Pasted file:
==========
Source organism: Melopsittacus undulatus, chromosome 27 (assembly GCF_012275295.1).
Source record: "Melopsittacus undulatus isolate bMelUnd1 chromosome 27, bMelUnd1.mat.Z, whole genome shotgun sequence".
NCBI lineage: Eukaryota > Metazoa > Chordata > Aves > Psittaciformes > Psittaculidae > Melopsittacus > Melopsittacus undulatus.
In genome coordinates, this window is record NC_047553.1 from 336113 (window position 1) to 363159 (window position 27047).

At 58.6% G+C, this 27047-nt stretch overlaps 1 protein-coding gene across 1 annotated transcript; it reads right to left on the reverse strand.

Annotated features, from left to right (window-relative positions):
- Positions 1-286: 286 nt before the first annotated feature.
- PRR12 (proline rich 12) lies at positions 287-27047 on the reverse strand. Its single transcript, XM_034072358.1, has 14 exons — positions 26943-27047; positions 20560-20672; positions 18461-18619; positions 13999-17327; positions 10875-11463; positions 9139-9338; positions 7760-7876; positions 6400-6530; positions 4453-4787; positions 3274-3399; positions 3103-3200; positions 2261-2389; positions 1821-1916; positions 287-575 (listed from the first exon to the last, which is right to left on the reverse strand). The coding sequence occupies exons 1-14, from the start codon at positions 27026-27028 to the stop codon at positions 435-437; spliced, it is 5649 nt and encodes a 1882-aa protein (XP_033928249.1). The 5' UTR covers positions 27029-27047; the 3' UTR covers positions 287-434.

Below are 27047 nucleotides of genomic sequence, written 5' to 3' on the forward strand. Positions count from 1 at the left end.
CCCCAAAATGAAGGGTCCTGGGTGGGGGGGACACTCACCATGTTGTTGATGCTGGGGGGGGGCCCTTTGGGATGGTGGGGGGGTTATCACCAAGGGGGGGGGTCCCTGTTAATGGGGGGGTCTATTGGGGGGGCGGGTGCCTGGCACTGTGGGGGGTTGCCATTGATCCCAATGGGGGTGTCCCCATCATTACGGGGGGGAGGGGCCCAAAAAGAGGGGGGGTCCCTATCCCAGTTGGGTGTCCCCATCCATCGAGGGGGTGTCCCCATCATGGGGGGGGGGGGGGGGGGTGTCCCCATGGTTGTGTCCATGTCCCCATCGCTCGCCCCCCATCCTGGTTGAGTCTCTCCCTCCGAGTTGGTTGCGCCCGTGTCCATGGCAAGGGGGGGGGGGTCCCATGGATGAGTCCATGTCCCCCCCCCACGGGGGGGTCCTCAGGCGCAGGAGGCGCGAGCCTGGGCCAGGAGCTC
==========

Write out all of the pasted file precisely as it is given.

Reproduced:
Source organism: Melopsittacus undulatus, chromosome 27 (assembly GCF_012275295.1).
Source record: "Melopsittacus undulatus isolate bMelUnd1 chromosome 27, bMelUnd1.mat.Z, whole genome shotgun sequence".
NCBI lineage: Eukaryota > Metazoa > Chordata > Aves > Psittaciformes > Psittaculidae > Melopsittacus > Melopsittacus undulatus.
In genome coordinates, this window is record NC_047553.1 from 336113 (window position 1) to 363159 (window position 27047).

At 58.6% G+C, this 27047-nt stretch overlaps 1 protein-coding gene across 1 annotated transcript; it reads right to left on the reverse strand.

Annotated features, from left to right (window-relative positions):
- Positions 1-286: 286 nt before the first annotated feature.
- PRR12 (proline rich 12) lies at positions 287-27047 on the reverse strand. Its single transcript, XM_034072358.1, has 14 exons — positions 26943-27047; positions 20560-20672; positions 18461-18619; positions 13999-17327; positions 10875-11463; positions 9139-9338; positions 7760-7876; positions 6400-6530; positions 4453-4787; positions 3274-3399; positions 3103-3200; positions 2261-2389; positions 1821-1916; positions 287-575 (listed from the first exon to the last, which is right to left on the reverse strand). The coding sequence occupies exons 1-14, from the start codon at positions 27026-27028 to the stop codon at positions 435-437; spliced, it is 5649 nt and encodes a 1882-aa protein (XP_033928249.1). The 5' UTR covers positions 27029-27047; the 3' UTR covers positions 287-434.

Below are 27047 nucleotides of genomic sequence, written 5' to 3' on the forward strand. Positions count from 1 at the left end.
CCCCAAAATGAAGGGTCCTGGGTGGGGGGGACACTCACCATGTTGTTGATGCTGGGGGGGGGCCCTTTGGGATGGTGGGGGGGTTATCACCAAGGGGGGGGGTCCCTGTTAATGGGGGGGTCTATTGGGGGGGCGGGTGCCTGGCACTGTGGGGGGTTGCCATTGATCCCAATGGGGGTGTCCCCATCATTACGGGGGGGAGGGGCCCAAAAAGAGGGGGGGTCCCTATCCCAGTTGGGTGTCCCCATCCATCGAGGGGGTGTCCCCATCATGGGGGGGGGGGGGGGGGGTGTCCCCATGGTTGTGTCCATGTCCCCATCGCTCGCCCCCCATCCTGGTTGAGTCTCTCCCTCCGAGTTGGTTGCGCCCGTGTCCATGGCAAGGGGGGGGGGGTCCCATGGATGAGTCCATGTCCCCCCCCCACGGGGGGGTCCTCAGGCGCAGGAGGCGCGAGCCTGGGCCAGGAGCTC